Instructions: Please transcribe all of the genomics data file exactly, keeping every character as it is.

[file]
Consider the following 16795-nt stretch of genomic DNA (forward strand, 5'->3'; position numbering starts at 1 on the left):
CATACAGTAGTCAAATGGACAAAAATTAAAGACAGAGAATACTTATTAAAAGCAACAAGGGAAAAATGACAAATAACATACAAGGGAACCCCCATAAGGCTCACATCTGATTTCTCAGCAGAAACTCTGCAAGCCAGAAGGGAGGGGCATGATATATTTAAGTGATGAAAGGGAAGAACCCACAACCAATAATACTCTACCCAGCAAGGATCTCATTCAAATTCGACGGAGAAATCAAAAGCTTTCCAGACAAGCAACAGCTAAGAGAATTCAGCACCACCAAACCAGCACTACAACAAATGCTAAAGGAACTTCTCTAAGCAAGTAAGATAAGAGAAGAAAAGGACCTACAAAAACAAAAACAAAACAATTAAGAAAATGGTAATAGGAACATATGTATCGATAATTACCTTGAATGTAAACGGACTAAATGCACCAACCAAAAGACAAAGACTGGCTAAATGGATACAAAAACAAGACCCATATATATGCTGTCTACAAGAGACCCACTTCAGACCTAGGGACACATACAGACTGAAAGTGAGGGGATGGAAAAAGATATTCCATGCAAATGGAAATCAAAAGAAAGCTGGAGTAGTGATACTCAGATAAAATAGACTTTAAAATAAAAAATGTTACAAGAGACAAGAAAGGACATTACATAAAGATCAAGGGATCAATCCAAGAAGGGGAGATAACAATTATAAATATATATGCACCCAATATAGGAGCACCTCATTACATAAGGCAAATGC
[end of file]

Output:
Consider the following 16795-nt stretch of genomic DNA (forward strand, 5'->3'; position numbering starts at 1 on the left):
CATACAGTAGTCAAATGGACAAAAATTAAAGACAGAGAATACTTATTAAAAGCAACAAGGGAAAAATGACAAATAACATACAAGGGAACCCCCATAAGGCTCACATCTGATTTCTCAGCAGAAACTCTGCAAGCCAGAAGGGAGGGGCATGATATATTTAAGTGATGAAAGGGAAGAACCCACAACCAATAATACTCTACCCAGCAAGGATCTCATTCAAATTCGACGGAGAAATCAAAAGCTTTCCAGACAAGCAACAGCTAAGAGAATTCAGCACCACCAAACCAGCACTACAACAAATGCTAAAGGAACTTCTCTAAGCAAGTAAGATAAGAGAAGAAAAGGACCTACAAAAACAAAAACAAAACAATTAAGAAAATGGTAATAGGAACATATGTATCGATAATTACCTTGAATGTAAACGGACTAAATGCACCAACCAAAAGACAAAGACTGGCTAAATGGATACAAAAACAAGACCCATATATATGCTGTCTACAAGAGACCCACTTCAGACCTAGGGACACATACAGACTGAAAGTGAGGGGATGGAAAAAGATATTCCATGCAAATGGAAATCAAAAGAAAGCTGGAGTAGTGATACTCAGATAAAATAGACTTTAAAATAAAAAATGTTACAAGAGACAAGAAAGGACATTACATAAAGATCAAGGGATCAATCCAAGAAGGGGAGATAACAATTATAAATATATATGCACCCAATATAGGAGCACCTCATTACATAAGGCAAATGC